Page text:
Prepare for the conversation (a) Knowing what you want to get out of the conversation and plan for what you want to say accordingly. It's normal to feel embarrassed, but taking a step to plan for it would help. (b) If you decide to meet face to face to have the conversation, choose a place where both of you can feel safe and comfortable to talk.
Start by talking about your most recent STD status A good way to start the conversation is by telling your partner(s) your most recent STD status. By talking about yourself first makes it a little less like you're trying to interrogate or you have trust issues. Do not open the conversation with blame!
Show that you care It's critical to approach the topic with mutual respect and show that you truly care for your partner's health.
Be open and establish a safe space “Establishing a safe space within which you can delineate boundaries, negotiate with your partner(s) and speak about these issues honestly is paramount to ensuring good sexual health,” said Dr. Rayner. Show empathy and holding a non-judgmental space can allow for better conversations.
These are just some of the general tips to encourage people to talk to their partner(s) about STDs and get tested for it.
However, we know there are so many different situations to think about. Hence, with the various scenarios that can take place, a more in-depth guide with details will be shared in our “Guides and tips on how to approach your partner(s)” blog soon. So stay tuned!
Strome, A., Moore-Petinak, N., Waselewski, M., & Chang, T. (2022). Youth's Knowledge and Perceptions of Health Risks Associated with Unprotected Oral Sex. Retrieved from https://www.annfammed.org/content/20/1/72
Brannon, G. E., & Ray, M. A. (2021). Participant-Reported Experiences of Conversations about Sexually Transmitted Infections with Romantic Partners: Perceptions of Ownership and Privacy. Health Communication, 1-10.
Hotton, A. L., French, A. L., Hosek, S. G., Kendrick, S. R., Lemos, D., Brothers, J., ... & Mehta, S. D. (2015). Relationship dynamics and sexual risk reduction strategies among heterosexual young adults: A qualitative study of sexually transmitted infection clinic attendees at an urban Chicago health center. AIDS patient care and STDs, 29(12), 668-674.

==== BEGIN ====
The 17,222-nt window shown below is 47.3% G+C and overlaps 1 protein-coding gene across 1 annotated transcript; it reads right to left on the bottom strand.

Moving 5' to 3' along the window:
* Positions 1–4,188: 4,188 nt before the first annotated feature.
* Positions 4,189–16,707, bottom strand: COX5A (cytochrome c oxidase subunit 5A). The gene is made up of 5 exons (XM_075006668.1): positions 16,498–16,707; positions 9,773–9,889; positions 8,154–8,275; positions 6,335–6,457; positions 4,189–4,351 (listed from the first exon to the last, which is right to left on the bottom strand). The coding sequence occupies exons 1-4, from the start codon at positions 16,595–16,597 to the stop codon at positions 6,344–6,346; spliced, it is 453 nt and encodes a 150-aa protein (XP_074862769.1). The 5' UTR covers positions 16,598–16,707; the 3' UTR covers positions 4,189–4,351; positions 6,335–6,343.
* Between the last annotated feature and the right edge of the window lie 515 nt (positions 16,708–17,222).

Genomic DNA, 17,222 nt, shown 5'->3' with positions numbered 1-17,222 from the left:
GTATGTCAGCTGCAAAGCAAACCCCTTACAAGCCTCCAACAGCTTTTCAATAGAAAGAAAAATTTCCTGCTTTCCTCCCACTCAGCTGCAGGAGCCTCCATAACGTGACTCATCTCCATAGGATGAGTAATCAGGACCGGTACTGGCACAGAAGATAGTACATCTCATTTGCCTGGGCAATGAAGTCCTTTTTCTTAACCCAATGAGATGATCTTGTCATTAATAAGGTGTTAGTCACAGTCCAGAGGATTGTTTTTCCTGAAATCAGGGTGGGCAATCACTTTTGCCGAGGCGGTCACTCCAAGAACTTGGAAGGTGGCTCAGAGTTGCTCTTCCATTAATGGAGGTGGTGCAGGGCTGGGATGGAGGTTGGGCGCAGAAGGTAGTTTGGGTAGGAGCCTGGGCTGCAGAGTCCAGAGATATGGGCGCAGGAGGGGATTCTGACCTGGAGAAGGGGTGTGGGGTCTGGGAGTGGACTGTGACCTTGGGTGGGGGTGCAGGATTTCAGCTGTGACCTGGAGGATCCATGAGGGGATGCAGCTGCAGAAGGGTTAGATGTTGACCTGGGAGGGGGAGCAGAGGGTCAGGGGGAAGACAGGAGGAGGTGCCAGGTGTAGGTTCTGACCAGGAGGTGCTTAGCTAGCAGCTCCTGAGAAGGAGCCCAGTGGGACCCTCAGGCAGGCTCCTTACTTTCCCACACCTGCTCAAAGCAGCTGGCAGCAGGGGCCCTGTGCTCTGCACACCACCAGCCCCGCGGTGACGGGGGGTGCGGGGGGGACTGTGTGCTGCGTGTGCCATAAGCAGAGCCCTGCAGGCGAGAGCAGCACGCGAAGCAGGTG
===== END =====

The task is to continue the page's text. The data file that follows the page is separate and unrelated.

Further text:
Kalichman, S. C., Mathews, C., Kalichman, M., Lurie, M. N., & Dewing, S. (2017). Perceived barriers to partner notification among sexually transmitted infection clinic patients, Cape Town, South Africa. Journal of Public Health, 39(2), 407-414.
Mansor, N., Ahmad, N., & Rahman, H. A. (2020). Determinants of knowledge on sexually transmitted infections among students in public higher education institutions in Melaka state, Malaysia. Plos one, 15(10), e0240842.
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Wood, J. M., Harries, J., Kalichman, M., Kalichman, S., Nkoko, K., & Mathews, C. (2018). Exploring motivation to notify and barriers to partner notification of sexually transmitted infections in South Africa: a qualitative study. BMC Public Health, 18(1), 1-7.
World Health Organization. (2021, November 22). “Sexually transmitted infections (STIs): Retrieved from https://www.who.int/news-room/fact-sheets/detail/sexually-transmitted-infections-(stis)
Centers for Disease Control and Prevention (2021). Diseases & Related Conditions: Retrieved from https://www.cdc.gov/std/general/default.htm
Scheinfeld E. (2021). Shame and STIs: An Exploration of Emerging Adult Students' Felt Shame and Stigma towards Getting Tested for and Disclosing Sexually Transmitted Infections. International journal of environmental research and public health, 18(13), 7179. https://doi.org/10.3390/ijerph18137179
Young, S. D., Nussbaum, A. D., & Monin, B. (2007). Potential moral stigma and reactions to sexually transmitted diseases: Evidence for a disjunction fallacy. Personality and Social Psychology Bulletin, 33(6), 789-799.
Blake DR, Kearney MH, Oakes JM, Druker SK, Bibace R. (2003) Improving Participation in Chlamydia Screening Programs: Perspectives of High-Risk Youth. Arch Pediatr Adolesc Med. 2003;157(6):523–529. doi:10.1001/archpedi.157.6.523